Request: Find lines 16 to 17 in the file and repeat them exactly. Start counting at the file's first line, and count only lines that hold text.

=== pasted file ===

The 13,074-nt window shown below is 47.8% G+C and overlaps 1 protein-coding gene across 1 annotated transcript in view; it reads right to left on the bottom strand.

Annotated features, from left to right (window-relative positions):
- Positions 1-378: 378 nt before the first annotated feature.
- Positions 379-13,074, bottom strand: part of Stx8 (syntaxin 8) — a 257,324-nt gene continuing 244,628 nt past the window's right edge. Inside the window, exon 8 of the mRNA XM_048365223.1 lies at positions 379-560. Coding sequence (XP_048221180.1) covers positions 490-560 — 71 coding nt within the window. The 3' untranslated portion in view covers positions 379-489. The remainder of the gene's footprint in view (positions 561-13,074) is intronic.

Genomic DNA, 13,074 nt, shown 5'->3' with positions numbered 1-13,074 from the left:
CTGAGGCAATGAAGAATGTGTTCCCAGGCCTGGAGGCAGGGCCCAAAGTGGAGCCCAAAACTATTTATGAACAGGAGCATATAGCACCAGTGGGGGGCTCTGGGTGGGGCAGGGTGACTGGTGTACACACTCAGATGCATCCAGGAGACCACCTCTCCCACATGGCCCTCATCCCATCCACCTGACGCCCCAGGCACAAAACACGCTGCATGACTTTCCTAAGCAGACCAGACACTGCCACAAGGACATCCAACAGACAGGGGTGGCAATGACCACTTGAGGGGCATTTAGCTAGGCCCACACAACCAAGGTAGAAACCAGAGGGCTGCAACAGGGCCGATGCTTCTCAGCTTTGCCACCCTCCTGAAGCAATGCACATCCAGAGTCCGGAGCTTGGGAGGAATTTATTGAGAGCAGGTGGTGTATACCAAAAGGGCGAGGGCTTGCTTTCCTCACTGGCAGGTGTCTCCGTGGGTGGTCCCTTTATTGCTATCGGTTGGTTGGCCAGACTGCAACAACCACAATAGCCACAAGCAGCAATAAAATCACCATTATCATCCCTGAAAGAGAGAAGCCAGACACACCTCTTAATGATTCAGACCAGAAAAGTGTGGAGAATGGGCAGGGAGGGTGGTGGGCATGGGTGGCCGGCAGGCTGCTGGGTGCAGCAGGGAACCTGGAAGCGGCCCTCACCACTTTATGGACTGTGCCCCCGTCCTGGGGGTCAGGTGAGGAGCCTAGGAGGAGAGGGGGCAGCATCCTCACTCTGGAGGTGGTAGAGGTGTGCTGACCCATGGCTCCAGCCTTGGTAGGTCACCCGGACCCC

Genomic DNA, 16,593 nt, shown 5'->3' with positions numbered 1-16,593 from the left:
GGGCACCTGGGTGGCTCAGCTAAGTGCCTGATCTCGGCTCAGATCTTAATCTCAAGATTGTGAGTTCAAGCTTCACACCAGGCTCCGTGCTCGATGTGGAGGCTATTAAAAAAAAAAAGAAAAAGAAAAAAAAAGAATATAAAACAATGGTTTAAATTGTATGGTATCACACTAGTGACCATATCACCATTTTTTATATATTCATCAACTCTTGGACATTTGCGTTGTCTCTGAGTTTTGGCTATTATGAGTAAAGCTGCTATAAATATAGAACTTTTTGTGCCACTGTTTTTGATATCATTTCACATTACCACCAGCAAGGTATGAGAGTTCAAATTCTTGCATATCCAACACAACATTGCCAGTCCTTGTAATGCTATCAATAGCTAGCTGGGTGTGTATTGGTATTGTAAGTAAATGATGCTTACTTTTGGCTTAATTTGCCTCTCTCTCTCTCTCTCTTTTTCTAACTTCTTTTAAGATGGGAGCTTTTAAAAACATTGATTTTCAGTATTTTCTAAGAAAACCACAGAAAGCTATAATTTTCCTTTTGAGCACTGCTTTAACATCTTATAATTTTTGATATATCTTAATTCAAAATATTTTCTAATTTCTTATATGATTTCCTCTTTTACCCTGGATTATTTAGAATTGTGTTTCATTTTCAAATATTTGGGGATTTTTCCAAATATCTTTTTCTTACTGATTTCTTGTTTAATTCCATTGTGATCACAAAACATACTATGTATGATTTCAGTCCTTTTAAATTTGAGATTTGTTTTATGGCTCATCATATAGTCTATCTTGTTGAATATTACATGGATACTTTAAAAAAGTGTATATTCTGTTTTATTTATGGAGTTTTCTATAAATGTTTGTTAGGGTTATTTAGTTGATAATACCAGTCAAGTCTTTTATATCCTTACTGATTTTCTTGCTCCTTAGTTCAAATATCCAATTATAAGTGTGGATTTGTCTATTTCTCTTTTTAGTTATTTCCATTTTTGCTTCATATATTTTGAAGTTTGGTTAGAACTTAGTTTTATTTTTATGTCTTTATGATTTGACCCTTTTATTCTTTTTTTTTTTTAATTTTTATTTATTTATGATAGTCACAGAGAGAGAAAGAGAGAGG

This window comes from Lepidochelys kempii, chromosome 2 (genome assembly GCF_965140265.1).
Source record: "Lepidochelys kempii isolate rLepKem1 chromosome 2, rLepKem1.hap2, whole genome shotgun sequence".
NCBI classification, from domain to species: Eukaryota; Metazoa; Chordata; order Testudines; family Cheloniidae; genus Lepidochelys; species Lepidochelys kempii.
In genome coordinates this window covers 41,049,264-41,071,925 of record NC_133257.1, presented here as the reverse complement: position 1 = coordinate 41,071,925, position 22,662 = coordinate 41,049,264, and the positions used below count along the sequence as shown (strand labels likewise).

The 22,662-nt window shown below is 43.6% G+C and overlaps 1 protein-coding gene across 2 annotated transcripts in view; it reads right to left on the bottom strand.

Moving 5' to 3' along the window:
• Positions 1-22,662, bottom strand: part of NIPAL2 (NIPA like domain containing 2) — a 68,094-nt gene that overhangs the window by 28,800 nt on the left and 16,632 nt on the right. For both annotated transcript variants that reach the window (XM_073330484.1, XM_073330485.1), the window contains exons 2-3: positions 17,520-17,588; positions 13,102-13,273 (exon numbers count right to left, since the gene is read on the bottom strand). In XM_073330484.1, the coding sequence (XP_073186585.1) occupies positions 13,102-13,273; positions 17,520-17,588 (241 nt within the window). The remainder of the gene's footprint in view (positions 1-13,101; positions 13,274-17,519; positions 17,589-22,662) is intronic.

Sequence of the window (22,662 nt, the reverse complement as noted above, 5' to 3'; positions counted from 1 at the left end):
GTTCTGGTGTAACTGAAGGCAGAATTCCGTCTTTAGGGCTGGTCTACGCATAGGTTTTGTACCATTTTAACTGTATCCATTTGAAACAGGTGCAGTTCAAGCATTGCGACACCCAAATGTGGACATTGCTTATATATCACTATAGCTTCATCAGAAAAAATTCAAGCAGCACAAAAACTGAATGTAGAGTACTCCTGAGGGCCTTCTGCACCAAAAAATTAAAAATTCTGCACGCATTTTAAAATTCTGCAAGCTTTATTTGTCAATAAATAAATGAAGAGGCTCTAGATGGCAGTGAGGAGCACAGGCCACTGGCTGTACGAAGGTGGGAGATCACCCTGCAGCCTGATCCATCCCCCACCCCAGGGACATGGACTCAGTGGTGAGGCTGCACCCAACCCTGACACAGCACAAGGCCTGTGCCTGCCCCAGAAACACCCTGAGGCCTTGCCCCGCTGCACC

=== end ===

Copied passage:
Sequence of the window (22,662 nt, the reverse complement as noted above, 5' to 3'; positions counted from 1 at the left end):
GTTCTGGTGTAACTGAAGGCAGAATTCCGTCTTTAGGGCTGGTCTACGCATAGGTTTTGTACCATTTTAACTGTATCCATTTGAAACAGGTGCAGTTCAAGCATTGCGACACCCAAATGTGGACATTGCTTATATATCACTATAGCTTCATCAGAAAAAATTCAAGCAGCACAAAAACTGAATGTAGAGTACTCCTGAGGGCCTTCTGCACCAAAAAATTAAAAATTCTGCACGCATTTTAAAATTCTGCAAGCTTTATTTGTCAATAAATAAATGAAGAGGCTCTAGATGGCAGTGAGGAGCACAGGCCACTGGCTGTACGAAGGTGGGAGATCACCCTGCAGCCTGATCCATCCCCCACCCCAGGGACATGGACTCAGTGGTGAGGCTGCACCCAACCCTGACACAGCACAAGGCCTGTGCCTGCCCCAGAAACACCCTGAGGCCTTGCCCCGCTGCACC